Politics pinches student exchanges abroad

Students and professors working and studying in foreign countries are finding that the doors of academic freedom are often being nudged closed before them. Poor relations between countries and fears about national security are increasingly affecting the academic life of exchange scholars among nations, say experts. The problem involves Americans who are doing academic research abroad as well as foreign students coming to the United States.

Concern over the growing role that politics is playing in the exchange of students and information between countries was sounded loud and clear last week by a group of writers, educators, and diplomats gathered at the United Nations to discuss the state of international scholarship exchange.

The lack of foreign-language study in the United States, the low number of American students studying in developing regions, and problems faced by foreign students in the US were some of the problems cited during the day-long conference.

It was part of a year-long bicentennial celebration of the University of the State of New York, during which scholars and educators are gathering monthly at various sites to discuss specific challenges facing the academic community.

According to Gordon M. Ambach, commissioner of education for New York, ''The whole question of the exchange process is a much greater concern for nations today. They are paying closer attention to who goes, and to what their purposes are.''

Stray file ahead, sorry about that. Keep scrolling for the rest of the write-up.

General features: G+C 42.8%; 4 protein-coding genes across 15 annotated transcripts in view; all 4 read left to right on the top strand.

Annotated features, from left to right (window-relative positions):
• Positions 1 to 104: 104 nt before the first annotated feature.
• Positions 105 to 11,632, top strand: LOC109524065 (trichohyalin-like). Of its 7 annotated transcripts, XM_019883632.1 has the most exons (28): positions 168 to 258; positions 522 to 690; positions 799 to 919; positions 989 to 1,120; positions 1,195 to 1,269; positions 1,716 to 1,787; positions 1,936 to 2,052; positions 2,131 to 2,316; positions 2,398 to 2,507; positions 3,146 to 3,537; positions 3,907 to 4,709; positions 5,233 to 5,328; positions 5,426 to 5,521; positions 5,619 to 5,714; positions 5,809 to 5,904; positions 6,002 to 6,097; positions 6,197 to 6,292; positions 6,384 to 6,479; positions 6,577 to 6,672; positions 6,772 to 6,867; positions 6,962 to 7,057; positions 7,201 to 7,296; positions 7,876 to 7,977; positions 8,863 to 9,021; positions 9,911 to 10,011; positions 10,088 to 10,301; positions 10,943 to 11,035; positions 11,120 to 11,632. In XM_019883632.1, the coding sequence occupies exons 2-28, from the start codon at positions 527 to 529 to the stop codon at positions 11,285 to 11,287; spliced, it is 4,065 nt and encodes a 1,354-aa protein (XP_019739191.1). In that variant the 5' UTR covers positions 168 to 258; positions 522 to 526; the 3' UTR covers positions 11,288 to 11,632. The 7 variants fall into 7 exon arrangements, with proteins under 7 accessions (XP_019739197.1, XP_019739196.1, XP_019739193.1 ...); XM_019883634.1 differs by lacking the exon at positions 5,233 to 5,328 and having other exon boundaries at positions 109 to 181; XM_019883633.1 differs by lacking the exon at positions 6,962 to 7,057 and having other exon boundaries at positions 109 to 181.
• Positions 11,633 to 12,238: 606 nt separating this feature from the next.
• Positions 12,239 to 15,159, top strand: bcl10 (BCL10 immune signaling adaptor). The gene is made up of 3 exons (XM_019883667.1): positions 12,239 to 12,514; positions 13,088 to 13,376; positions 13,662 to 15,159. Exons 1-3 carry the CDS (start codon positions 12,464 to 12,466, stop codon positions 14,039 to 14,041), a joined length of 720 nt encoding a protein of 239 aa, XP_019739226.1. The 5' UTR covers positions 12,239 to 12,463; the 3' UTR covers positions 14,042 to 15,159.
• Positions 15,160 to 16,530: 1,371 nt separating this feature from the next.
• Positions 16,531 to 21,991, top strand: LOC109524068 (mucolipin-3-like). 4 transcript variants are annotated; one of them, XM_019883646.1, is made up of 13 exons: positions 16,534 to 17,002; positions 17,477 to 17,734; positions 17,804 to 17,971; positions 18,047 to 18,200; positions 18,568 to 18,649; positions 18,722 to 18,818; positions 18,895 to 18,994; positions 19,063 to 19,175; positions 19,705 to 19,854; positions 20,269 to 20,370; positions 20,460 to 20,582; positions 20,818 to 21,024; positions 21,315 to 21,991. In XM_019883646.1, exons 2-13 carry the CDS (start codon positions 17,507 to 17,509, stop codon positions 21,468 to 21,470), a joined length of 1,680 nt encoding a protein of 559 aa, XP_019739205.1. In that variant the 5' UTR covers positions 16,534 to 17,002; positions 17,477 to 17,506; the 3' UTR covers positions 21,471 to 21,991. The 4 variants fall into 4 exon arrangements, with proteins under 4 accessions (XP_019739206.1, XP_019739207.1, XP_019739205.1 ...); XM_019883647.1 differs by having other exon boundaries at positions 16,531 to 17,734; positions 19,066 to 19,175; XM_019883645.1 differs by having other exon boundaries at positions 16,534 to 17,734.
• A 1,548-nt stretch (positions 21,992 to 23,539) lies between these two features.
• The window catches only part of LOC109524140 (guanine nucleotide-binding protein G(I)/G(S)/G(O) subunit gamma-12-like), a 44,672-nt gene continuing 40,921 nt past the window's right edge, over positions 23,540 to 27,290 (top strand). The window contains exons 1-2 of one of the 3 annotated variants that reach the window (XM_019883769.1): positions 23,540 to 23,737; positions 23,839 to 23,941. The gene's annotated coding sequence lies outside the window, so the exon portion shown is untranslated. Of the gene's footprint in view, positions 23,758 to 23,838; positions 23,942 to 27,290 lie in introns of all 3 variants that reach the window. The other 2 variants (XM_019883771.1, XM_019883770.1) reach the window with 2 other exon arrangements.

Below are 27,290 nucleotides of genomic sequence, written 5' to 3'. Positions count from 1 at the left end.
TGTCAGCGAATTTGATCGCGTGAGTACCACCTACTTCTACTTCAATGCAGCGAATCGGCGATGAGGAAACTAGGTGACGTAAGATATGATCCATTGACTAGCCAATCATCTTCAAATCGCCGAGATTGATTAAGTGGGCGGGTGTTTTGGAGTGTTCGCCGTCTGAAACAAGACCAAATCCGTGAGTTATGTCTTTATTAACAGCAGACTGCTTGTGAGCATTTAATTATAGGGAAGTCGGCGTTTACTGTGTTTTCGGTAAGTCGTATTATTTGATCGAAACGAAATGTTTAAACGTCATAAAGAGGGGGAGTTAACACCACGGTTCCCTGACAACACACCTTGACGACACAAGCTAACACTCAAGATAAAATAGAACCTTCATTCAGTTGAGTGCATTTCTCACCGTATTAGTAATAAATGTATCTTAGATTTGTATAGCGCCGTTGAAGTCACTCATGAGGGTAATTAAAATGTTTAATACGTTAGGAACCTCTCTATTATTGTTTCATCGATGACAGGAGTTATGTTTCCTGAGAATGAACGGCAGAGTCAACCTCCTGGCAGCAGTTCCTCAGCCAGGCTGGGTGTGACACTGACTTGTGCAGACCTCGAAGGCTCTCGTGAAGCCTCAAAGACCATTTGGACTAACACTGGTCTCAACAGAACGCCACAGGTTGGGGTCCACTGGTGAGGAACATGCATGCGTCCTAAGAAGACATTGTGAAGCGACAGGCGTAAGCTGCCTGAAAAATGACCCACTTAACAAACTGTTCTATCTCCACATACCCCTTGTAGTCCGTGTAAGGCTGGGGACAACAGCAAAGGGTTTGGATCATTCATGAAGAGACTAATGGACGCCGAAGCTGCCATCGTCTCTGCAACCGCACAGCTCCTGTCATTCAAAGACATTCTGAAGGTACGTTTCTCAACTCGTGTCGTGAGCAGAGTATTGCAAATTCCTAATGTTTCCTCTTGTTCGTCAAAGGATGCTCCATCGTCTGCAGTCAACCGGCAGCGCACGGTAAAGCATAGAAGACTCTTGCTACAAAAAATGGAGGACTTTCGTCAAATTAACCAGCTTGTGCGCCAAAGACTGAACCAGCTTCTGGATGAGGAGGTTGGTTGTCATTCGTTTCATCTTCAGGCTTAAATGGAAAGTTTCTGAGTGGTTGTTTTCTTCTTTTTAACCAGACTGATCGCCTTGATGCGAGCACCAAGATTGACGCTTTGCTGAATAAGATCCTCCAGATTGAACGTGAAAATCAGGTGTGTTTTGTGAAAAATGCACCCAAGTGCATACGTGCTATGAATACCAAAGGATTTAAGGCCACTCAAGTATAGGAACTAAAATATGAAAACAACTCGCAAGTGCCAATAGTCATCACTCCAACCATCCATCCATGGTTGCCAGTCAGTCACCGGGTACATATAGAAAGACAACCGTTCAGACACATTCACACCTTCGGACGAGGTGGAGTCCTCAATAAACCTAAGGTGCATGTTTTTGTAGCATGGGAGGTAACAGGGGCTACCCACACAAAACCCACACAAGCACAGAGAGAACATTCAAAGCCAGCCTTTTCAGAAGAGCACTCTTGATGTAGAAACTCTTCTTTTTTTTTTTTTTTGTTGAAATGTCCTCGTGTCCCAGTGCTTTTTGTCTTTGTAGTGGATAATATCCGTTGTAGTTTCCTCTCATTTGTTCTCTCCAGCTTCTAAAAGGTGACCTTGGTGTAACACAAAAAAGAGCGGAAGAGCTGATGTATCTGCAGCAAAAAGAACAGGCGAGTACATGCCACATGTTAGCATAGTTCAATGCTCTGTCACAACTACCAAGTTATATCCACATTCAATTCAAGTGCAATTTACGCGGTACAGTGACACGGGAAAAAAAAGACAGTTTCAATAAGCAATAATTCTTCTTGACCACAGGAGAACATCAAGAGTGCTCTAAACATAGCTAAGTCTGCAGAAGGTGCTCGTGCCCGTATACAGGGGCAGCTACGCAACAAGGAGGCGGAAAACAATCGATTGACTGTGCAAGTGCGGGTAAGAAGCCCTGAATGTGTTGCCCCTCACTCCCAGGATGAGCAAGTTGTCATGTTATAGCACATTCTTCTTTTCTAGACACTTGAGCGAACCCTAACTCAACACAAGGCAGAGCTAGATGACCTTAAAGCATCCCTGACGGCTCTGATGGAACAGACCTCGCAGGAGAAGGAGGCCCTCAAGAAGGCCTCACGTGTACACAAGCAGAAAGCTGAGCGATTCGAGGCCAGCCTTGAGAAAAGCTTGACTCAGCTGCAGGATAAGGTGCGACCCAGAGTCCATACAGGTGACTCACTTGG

Some countries have begun to place limits on what foreign students may study, what kind of research they may conduct, and even where they may travel, it was noted.

Richard Krasno, president of the Institute of International Education, says the growing presence of politics in international academic exchanges is experienced by Americans attempting to study in many countries, as well as by students coming to the US. He cited the case last March of Libyans studying here who were barred from classes on nuclear physics and aviation.

But George Kennan, former US ambassador to the Soviet Union, said experience had taught him that ''there are few things that should not be open to foreign scholars.'' He wondered aloud if the relationship between the US and the USSR might be less bleak now if there had been more cooperation in the past.

Mr. Kennan said he thought the US should accept as many foreign scholars as possible.

''People are impressed by a good example,'' he said, ''and I think they will be impressed with what we are.''

Somewhat less enthusiastic was historian and author Barbara Tuchman, who said she was unconvinced that ''international exchanges achieve the end sought - an increase in understanding between people and nations.'' Mrs. Tuchman said that no matter what students learn here, they often have to return to countries where strict controls on work, travel, and speech are an everyday part of life.

While no one doubted the value of having American students complete part of their academic careers abroad, there was some question as to whether American students were ignoring some areas of the world that deserve increased attention.

New York Times columnist James Reston said that of 30,000 American students studying abroad last year, most went to Europe, while there were 2,000 in Asia, 1,600 in Latin America, and fewer than 200 in Africa. Since world economic and power shifts are expected to increasingly focus attention on the Pacific basin, Mr. Reston said, he wondered if American students studying abroad were ''going in the wrong direction.''

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